A poem by Rilke, translated by Robert Bly as “Man Watching,” begins with the poet’s reflection on an approaching storm, then widens the focus to consider the immense forces that hammer and rearrange us humans, as wind whips trees and beats down grasses. If we only fight the small things, Rilke writes, we claim proportionately small victories. However, if we grapple with great and worthy foes, we may not win the battle, but we garner in the process some of our opponent’s strength, vitality, and even majesty.
Rilke considers the angel that biblical Jacob fought. There they were, angel and man, tussling at the foot of the ladder to heaven. Surely the angel could have made a quick end to the match and the man, but that didn’t happen. What Jacob wanted from the confrontation was something bigger than winning. “I will not let you go till you bless me,” he rages in the biblical telling. Winning, Rilke concludes, does not tempt the one who wrestles angels: “This is how he grows: by being defeated, decisively, / by constantly greater beings.”
The angel we must all now wrestle is Earth’s revolt against generations of abuse, manifesting as climate change, the death of species, contamination of soil, air and waters, the mistreatment of animals bred for food, and so much more.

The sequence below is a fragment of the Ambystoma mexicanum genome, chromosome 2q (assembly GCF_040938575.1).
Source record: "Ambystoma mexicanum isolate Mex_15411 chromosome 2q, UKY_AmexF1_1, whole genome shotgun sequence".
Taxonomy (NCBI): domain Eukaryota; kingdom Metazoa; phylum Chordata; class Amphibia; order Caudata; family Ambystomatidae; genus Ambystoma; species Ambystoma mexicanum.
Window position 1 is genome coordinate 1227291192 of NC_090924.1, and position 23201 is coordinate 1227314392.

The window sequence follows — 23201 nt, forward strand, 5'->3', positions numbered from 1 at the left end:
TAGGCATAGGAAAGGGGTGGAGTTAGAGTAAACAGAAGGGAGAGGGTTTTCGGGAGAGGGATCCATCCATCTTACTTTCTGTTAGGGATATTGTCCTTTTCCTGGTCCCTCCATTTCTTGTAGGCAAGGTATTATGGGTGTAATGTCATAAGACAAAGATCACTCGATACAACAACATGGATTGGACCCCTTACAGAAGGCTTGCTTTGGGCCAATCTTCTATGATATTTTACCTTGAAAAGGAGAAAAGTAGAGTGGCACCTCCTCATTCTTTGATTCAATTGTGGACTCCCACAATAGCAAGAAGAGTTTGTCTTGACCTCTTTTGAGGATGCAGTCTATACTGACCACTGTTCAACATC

The great teacher and author Joanna Macy insists that this crisis we face is both tragedy and spiritual opportunity. We can’t waste all our energy trying to “defeat” climate change, she says in a 20-minute video by Old Dog Documentaries, recently excerpted from a longer 2013 interview. Instead, we must focus on building new ways of living, growing food, going to school, defining a national economy. “The greatest gift we can give our world is our full presence,” Macy says. “Don’t let urgency deprive you of your capacity to let life through the biggest doorway of your being!”
When we let in the fate of the Earth, we of course feel frightened and angry. Yet by wrangling those feeling with all our might, we invite a greater angel to pummel us into a new life of creativity, empowerment, and wonder.